But the return journey to interest rate policy rate normalcy will be a long and winding one. The ability to influence longer term interest rates, over which the Fed has no direct control, will be even more limited (in fact, after the Fed’s move and any interim market volatility, long term market interest rates are likely to fall if the global economy maintains it present trend).
Written by Marc Chandler. 1. Temporal Inconsistencies at the Fed: The Fed's decision to delay the beginning of the normalization of monetary policy of undermines confidence in when lift-off will actually take place. It is clear that many, like ourselves, thought September was a likely opportunity, have now pushed lift-off to December, largely skipping the October meeting due to its proximity and the absence of a scheduled press conference. In recent months, the FOMC has recognized that market-based measures of inflation expectations were soft but that survey-based measures were stable. Last week the FOMC singled out the softer break-evens as part of the justification to wait before hiking.
Written by Jorg Bibow for The Levy Economics Institute. At last, the eurozone economy appears to be experiencing some kind of recovery. GDP started growing again in the spring of 2013, following seven quarters of decline, with domestic demand shrinking for even nine consecutive quarters between 2011 and 2013. Today, it is conceivable that within a year or so the eurozone might recoup its pre-crisis level of GDP, perhaps marking the end of a “lost decade.”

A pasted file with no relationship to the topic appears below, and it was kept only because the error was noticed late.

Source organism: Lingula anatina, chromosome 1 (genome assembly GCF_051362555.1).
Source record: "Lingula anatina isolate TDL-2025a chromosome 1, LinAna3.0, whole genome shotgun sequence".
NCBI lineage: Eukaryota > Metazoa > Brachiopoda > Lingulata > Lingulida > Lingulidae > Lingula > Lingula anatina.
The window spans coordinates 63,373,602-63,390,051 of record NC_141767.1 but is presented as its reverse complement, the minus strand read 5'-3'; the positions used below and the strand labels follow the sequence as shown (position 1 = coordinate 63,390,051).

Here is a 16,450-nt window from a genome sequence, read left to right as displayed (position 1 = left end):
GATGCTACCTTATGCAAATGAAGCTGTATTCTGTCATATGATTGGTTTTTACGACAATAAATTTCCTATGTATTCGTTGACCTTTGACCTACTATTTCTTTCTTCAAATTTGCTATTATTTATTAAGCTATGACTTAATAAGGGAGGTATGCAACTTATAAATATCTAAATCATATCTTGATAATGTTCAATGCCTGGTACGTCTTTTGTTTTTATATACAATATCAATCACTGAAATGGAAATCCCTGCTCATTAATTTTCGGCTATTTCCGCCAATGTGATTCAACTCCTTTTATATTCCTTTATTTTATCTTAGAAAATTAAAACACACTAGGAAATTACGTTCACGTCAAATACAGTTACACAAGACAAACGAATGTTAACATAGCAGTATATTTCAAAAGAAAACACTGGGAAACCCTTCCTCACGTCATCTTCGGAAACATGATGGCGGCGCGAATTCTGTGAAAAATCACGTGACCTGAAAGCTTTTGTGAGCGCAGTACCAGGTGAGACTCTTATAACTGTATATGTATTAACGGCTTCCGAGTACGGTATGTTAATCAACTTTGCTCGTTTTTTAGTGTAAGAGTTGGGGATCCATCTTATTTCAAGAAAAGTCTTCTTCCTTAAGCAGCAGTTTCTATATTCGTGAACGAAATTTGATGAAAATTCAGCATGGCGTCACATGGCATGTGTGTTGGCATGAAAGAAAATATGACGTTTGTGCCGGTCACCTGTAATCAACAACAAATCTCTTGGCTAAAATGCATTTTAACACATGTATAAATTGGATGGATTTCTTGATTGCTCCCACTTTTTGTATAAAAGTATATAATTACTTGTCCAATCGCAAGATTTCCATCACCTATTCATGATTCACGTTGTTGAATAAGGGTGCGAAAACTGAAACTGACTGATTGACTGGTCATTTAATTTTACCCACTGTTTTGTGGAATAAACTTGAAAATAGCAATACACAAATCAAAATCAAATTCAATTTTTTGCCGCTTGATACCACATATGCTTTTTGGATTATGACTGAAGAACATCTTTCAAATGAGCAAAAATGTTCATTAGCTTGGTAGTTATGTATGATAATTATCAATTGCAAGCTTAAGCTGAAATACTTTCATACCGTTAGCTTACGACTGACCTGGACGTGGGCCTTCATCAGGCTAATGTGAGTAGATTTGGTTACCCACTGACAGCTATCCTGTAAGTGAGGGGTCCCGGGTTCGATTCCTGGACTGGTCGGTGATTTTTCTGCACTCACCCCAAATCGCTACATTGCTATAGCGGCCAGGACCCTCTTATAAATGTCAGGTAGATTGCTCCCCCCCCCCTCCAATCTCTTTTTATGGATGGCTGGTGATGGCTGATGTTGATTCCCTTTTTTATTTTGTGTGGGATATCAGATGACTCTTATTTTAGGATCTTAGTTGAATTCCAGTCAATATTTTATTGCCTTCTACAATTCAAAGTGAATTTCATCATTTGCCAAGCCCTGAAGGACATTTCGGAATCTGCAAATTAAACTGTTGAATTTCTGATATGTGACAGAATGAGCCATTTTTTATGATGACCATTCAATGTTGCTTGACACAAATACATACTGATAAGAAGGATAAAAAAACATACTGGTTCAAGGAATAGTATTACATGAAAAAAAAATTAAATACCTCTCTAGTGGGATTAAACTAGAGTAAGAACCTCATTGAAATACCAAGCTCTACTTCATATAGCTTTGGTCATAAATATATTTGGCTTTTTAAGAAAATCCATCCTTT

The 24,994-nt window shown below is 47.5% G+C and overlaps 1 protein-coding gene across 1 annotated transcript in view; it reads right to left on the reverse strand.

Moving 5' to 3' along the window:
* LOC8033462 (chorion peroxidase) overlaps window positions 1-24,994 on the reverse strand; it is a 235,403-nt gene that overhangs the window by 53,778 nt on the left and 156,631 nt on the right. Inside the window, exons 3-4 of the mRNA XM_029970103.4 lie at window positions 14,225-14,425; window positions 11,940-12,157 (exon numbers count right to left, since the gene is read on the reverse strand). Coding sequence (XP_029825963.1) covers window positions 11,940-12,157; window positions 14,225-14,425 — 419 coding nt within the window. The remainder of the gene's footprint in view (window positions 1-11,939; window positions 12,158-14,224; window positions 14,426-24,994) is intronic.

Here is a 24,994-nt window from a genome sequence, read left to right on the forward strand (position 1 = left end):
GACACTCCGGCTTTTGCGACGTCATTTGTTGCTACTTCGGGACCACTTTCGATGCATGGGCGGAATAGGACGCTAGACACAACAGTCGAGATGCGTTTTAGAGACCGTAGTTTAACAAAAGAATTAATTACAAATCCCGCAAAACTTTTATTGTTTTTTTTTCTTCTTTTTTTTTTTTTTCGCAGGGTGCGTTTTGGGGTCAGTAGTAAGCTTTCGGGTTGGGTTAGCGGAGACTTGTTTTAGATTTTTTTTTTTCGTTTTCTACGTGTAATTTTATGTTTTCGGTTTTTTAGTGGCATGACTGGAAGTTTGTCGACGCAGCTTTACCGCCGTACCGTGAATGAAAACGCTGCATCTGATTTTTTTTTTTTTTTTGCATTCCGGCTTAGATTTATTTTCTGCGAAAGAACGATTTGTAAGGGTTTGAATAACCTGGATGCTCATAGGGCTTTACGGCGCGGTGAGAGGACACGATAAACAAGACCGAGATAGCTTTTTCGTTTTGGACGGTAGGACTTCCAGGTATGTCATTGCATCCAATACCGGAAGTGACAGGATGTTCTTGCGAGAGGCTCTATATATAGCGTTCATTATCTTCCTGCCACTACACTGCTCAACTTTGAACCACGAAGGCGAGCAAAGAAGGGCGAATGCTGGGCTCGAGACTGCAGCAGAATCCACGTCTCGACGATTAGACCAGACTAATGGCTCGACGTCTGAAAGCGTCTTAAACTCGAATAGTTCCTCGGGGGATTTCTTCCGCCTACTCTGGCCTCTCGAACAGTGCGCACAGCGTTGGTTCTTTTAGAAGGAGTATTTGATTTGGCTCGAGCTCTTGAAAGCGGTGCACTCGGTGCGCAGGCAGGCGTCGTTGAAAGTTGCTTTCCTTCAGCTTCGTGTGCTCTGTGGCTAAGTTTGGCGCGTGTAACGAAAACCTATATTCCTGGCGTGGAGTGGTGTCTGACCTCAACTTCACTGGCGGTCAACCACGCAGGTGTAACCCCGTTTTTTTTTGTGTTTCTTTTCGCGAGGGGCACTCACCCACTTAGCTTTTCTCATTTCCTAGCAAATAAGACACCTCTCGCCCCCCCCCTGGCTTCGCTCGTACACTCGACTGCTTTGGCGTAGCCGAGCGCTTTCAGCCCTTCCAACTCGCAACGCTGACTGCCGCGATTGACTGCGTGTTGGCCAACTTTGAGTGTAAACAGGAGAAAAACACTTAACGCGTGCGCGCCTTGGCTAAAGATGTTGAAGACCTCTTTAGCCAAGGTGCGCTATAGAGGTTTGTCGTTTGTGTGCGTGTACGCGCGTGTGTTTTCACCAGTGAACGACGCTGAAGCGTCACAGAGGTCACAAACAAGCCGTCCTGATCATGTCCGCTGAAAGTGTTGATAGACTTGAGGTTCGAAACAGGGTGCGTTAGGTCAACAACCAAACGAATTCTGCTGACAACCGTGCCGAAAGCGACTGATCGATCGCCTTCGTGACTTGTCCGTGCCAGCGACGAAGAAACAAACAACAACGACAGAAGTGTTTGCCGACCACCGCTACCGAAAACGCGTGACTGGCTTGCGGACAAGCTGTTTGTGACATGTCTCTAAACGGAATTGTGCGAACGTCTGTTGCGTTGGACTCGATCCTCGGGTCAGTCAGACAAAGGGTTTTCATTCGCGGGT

But it is too soon to declare victory and become complacent. The eurozone remains fragile and the recovery uneven. Having primarily relied on export demand for its meagre growth since 2010, developments in China and elsewhere in the emerging world are posing an acute threat. More recently home-grown demand benefited from peculiar tailwinds that are temporary in nature. It is unclear at this point whether these forces will merge into a stronger self-sustaining recovery, while the likelihood of renewed and spreading political instability along the way keeps rising. It seems unwise, in fact hazardous, not to have a plan B ready at hand should growth falter once again.
Written by Greg Hannsgen for the Levy Economics Institute. Can a bull market founded largely on credit survive? A forthcoming Levy Institute working paper I wrote with Tai Young-Taft of Bard College at Simon’s Rock (link for those interested) represents an attempt to deal with the role of financial instability—along with other sources of economic fluctuations—in the dynamics of the economy.
Here, I’ll focus mostly on the role of margin loans that are used by many investors and traders to leverage positions in stock. The model developed in the paper includes a role for several policy tools that might be used in attempts to stabilize the economy: a fiscal-policy rule with public production and unemployment rate targets, along with public-sector R&D, financial supervision and regulation, and a target for the inflation-adjusted interest rate on government debt.